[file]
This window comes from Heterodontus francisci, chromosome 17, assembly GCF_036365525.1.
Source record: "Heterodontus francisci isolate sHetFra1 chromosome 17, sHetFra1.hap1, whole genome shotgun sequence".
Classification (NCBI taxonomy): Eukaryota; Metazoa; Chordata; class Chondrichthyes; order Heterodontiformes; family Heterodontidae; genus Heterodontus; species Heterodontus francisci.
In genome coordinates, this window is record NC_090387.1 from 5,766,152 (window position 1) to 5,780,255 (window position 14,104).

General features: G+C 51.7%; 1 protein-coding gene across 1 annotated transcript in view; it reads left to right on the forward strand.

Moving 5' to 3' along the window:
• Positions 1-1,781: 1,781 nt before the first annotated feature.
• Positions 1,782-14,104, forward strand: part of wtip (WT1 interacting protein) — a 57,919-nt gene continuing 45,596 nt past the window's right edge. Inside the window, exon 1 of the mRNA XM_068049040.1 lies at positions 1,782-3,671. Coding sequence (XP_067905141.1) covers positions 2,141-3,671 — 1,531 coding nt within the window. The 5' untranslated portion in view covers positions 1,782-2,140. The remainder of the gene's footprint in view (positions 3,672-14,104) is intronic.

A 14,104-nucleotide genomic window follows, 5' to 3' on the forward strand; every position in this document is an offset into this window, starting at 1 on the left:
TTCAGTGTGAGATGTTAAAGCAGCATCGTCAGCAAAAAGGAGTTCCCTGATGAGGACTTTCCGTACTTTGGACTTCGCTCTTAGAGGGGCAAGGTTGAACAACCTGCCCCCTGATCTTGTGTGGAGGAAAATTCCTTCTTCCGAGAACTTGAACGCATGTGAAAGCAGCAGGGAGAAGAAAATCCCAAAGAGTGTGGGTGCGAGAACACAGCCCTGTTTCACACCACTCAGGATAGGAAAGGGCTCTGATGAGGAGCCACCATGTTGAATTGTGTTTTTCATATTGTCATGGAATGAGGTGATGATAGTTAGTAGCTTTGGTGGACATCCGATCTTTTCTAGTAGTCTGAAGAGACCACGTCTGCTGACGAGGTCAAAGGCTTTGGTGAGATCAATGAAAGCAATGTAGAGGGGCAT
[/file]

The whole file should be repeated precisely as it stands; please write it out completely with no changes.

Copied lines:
This window comes from Heterodontus francisci, chromosome 17, assembly GCF_036365525.1.
Source record: "Heterodontus francisci isolate sHetFra1 chromosome 17, sHetFra1.hap1, whole genome shotgun sequence".
Classification (NCBI taxonomy): Eukaryota; Metazoa; Chordata; class Chondrichthyes; order Heterodontiformes; family Heterodontidae; genus Heterodontus; species Heterodontus francisci.
In genome coordinates, this window is record NC_090387.1 from 5,766,152 (window position 1) to 5,780,255 (window position 14,104).

General features: G+C 51.7%; 1 protein-coding gene across 1 annotated transcript in view; it reads left to right on the forward strand.

Moving 5' to 3' along the window:
• Positions 1-1,781: 1,781 nt before the first annotated feature.
• Positions 1,782-14,104, forward strand: part of wtip (WT1 interacting protein) — a 57,919-nt gene continuing 45,596 nt past the window's right edge. Inside the window, exon 1 of the mRNA XM_068049040.1 lies at positions 1,782-3,671. Coding sequence (XP_067905141.1) covers positions 2,141-3,671 — 1,531 coding nt within the window. The 5' untranslated portion in view covers positions 1,782-2,140. The remainder of the gene's footprint in view (positions 3,672-14,104) is intronic.

A 14,104-nucleotide genomic window follows, 5' to 3' on the forward strand; every position in this document is an offset into this window, starting at 1 on the left:
TTCAGTGTGAGATGTTAAAGCAGCATCGTCAGCAAAAAGGAGTTCCCTGATGAGGACTTTCCGTACTTTGGACTTCGCTCTTAGAGGGGCAAGGTTGAACAACCTGCCCCCTGATCTTGTGTGGAGGAAAATTCCTTCTTCCGAGAACTTGAACGCATGTGAAAGCAGCAGGGAGAAGAAAATCCCAAAGAGTGTGGGTGCGAGAACACAGCCCTGTTTCACACCACTCAGGATAGGAAAGGGCTCTGATGAGGAGCCACCATGTTGAATTGTGTTTTTCATATTGTCATGGAATGAGGTGATGATAGTTAGTAGCTTTGGTGGACATCCGATCTTTTCTAGTAGTCTGAAGAGACCACGTCTGCTGACGAGGTCAAAGGCTTTGGTGAGATCAATGAAAGCAATGTAGAGGGGCAT